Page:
The Nintendo DS was released in 2004, and it boasted the unique creativity Nintendo has become renowned for. As with older Nintendo handhelds, that unique creativity was also seen in some of the system’s enormous range of add-ons and accessories. One such example was the Bayer DIDGET. The device was touted as “the first and only blood glucose meter for children with Type 1 diabetes that connects directly to Nintendo DS and Nintendo DS Lite.”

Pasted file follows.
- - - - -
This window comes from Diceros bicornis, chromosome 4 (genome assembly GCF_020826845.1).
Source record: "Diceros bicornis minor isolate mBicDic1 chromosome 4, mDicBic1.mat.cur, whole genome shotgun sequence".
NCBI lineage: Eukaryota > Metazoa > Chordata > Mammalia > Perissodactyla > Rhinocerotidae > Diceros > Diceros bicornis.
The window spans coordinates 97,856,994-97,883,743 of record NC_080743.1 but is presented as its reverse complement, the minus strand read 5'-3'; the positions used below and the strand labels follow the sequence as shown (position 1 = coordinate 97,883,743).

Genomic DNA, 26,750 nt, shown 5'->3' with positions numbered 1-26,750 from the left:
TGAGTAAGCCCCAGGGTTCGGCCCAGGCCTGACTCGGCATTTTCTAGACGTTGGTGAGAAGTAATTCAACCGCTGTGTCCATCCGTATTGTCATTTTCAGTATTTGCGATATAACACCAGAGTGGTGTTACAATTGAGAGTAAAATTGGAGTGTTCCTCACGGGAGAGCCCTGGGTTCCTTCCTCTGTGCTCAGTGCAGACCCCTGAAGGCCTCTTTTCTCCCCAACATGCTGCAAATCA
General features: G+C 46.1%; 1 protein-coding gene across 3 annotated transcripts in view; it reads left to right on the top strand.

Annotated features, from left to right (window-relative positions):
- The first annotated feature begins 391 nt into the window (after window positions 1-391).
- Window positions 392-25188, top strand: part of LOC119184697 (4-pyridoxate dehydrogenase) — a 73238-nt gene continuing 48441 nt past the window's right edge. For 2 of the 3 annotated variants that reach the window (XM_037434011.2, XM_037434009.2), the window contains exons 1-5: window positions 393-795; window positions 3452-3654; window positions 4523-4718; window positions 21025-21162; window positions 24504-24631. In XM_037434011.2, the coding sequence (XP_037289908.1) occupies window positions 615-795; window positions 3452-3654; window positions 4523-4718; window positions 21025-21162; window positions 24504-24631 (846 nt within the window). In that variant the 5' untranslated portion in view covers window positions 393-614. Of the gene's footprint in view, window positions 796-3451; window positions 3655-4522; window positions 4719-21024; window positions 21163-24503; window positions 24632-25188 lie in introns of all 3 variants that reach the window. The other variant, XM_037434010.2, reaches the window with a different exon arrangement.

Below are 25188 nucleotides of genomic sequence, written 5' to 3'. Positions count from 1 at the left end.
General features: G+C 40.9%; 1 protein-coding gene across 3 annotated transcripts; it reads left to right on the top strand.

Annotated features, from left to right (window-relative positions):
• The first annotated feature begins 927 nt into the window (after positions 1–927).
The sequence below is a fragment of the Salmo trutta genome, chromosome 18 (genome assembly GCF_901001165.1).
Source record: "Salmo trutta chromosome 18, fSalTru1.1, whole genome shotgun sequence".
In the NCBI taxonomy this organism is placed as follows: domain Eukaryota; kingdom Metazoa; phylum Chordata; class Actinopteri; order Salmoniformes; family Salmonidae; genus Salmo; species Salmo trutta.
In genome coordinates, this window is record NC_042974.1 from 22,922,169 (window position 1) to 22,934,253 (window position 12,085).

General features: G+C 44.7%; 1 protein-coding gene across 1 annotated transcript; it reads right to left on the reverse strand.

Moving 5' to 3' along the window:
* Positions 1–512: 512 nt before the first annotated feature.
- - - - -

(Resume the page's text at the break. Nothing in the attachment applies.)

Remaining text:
The accessory came to be after Bayer Diabetes Care found 57% of parents surveyed said children had more success in developing a monitoring routine for themselves if the process was made more enjoyable. The oblong-shaped system boasted a plain, white, rather clinical design, and plugged into the Nintendo DS via a port at the bottom. Despite its association with the system, it was not a toy. How did Bayer’s DIDGET fare at helping Nintendo DS users to learn about and control their glucose levels?